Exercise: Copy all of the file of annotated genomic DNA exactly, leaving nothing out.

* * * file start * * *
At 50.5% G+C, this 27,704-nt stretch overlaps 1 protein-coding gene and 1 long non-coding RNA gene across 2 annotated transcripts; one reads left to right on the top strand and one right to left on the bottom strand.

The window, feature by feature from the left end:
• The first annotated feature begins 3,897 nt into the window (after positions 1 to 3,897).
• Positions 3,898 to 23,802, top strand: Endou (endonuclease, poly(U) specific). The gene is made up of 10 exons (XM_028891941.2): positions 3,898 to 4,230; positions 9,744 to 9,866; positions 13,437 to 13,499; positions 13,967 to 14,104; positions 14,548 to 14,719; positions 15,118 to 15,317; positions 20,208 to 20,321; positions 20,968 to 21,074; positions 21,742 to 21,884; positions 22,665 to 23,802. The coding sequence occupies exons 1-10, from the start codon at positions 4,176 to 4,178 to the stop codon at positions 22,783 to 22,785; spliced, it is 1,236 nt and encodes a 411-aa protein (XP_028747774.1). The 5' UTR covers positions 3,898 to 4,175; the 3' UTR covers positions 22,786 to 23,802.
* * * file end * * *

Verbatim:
At 50.5% G+C, this 27,704-nt stretch overlaps 1 protein-coding gene and 1 long non-coding RNA gene across 2 annotated transcripts; one reads left to right on the top strand and one right to left on the bottom strand.

The window, feature by feature from the left end:
• The first annotated feature begins 3,897 nt into the window (after positions 1 to 3,897).
• Positions 3,898 to 23,802, top strand: Endou (endonuclease, poly(U) specific). The gene is made up of 10 exons (XM_028891941.2): positions 3,898 to 4,230; positions 9,744 to 9,866; positions 13,437 to 13,499; positions 13,967 to 14,104; positions 14,548 to 14,719; positions 15,118 to 15,317; positions 20,208 to 20,321; positions 20,968 to 21,074; positions 21,742 to 21,884; positions 22,665 to 23,802. The coding sequence occupies exons 1-10, from the start codon at positions 4,176 to 4,178 to the stop codon at positions 22,783 to 22,785; spliced, it is 1,236 nt and encodes a 411-aa protein (XP_028747774.1). The 5' UTR covers positions 3,898 to 4,175; the 3' UTR covers positions 22,786 to 23,802.